Following the model in Shepherding a Child’s Heart about the way to engage children at various age levels is important. With young children you want to firmly establish the authority of God and his directives not to lie. This is the time to establish that lying is wrong because God says it is. Lying is not serving God, and life will not go well for the liar. This is not a time for extensive reasoning and deep introspection. God hates lying, and it must be rejected. Swift, direct and loving discipline is appropriate. Lying is not a stage that will be naturally left behind. If not biblically addressed, lying will become a way of life.

With children in the second age category (ages 5-12), you must begin to appeal to the conscience.  Tedd Tripp points out that Nathan the prophet appealed to the conscience of David with the story of the man who had had his lamb taken from him. David responded in anger at this outrage. But his outrage was turned to broken repentance as Nathan told him that he was the man. This sort of appeal takes wisdom and understanding of your children. Nathan carefully selected an illustration that would have the greatest impact upon King David. You must choose your illustrations with understanding of what will impact your own children. Help them to see that their lie will not bring true peace. If a child in this age range lies, something is troubling him. Find out what that is. Do not focus only on the actual lie. What is it that drives this child to believe that a lie will best serve him? Perhaps he is afraid that he will be treated harshly. Perhaps he will say he doesn’t care what his parents think, when in reality he cares so deeply what they think that he is afraid for them to know that. Whatever the issue is, take the time to work this out with your child. The lie is often a symptom of a deeper underlying problem, possibly a broken relationship that you have overlooked.

For teenagers, lying is often about keeping parents out of their lives. Consequences may be feared. There may be embarrassment or fear that parents will find out secret sins such as pornography. There may be the fear that parents will not allow teenagers to do what they want if they tell the truth. For teenagers, the gospel must be internalized. If a teenager who is a Christian lies, he has lost sight of the power of the gospel to bring healing. If the teenager is not a Christian, then whatever it takes to make the gospel central must be embraced. Again, take the time to know your teenager. I know that it is possible that your teenager may not appear to be interested in being known. However, you must make this a priority. Your child needs to know Christ.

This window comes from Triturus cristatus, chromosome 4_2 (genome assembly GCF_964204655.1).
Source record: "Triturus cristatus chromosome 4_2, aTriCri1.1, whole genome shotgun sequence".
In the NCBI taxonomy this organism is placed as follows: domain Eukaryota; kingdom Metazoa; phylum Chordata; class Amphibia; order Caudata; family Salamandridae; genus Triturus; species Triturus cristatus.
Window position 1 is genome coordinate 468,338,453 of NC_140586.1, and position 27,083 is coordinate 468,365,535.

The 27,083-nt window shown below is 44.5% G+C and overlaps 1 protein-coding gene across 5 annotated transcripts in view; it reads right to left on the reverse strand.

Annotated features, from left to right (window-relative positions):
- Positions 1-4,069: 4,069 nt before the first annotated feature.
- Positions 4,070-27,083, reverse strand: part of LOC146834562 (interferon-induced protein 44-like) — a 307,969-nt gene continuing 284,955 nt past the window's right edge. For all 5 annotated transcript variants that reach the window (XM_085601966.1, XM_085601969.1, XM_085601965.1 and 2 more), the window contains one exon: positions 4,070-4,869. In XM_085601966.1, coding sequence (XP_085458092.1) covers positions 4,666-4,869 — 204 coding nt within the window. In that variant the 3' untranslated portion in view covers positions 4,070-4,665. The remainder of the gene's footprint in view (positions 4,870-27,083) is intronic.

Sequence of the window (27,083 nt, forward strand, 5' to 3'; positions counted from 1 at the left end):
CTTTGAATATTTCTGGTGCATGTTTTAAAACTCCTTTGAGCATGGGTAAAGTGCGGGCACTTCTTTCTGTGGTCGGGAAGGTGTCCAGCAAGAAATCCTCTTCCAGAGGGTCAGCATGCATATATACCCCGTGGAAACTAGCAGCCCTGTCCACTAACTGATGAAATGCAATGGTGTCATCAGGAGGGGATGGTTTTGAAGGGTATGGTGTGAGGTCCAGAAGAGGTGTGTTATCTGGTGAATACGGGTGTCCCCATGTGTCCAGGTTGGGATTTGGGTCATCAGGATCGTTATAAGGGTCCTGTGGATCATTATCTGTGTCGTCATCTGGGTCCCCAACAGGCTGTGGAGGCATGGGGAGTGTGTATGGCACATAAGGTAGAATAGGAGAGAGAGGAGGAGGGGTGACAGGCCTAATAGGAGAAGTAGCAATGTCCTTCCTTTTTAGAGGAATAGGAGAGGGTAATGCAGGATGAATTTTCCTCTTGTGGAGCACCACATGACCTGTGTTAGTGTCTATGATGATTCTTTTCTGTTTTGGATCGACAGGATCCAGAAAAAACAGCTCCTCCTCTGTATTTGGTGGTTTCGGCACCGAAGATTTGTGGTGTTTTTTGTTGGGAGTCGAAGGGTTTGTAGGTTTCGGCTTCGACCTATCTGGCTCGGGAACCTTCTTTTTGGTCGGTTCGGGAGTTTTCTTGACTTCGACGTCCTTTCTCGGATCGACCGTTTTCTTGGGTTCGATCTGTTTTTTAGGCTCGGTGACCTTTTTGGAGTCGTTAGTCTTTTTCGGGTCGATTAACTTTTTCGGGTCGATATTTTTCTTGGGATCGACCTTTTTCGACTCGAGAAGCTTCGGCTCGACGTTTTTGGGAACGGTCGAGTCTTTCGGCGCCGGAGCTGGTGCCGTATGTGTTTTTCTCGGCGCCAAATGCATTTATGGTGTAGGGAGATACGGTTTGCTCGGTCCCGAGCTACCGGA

For all ages, prayer with and for your children about lying is essential. Direct your prayers to the mercy of God to change hearts to love truth. For all ages, the gospel is the answer, but it is presented according to the child’s growing awareness of himself in relationship to God. Pray for understanding regarding your children and how you can bring wise counsel to them.

These answers are but brief outlines. If you have specific comments or questions please share them with us. Lying is something that we cannot run from and we must see it for the sin that it is. However, we must also rejoice in the power of Christ to conquer sin and bring truth to the liar.

Jay Younts
John A. (Jay) Younts is the Shepherd Press blogger, and is a ruling elder serving at Redeemer Associate Reformed Presbyterian Church in Moore, South Carolina. He has written Everyday Talk, Everyday Talk About Sex & Marriage, Finding the Right Track, the In Touch With Paul stewardship series, and What About War. He has studied and taught about biblical childrearing for 30 years. He and his late wife Ruth have five adult children.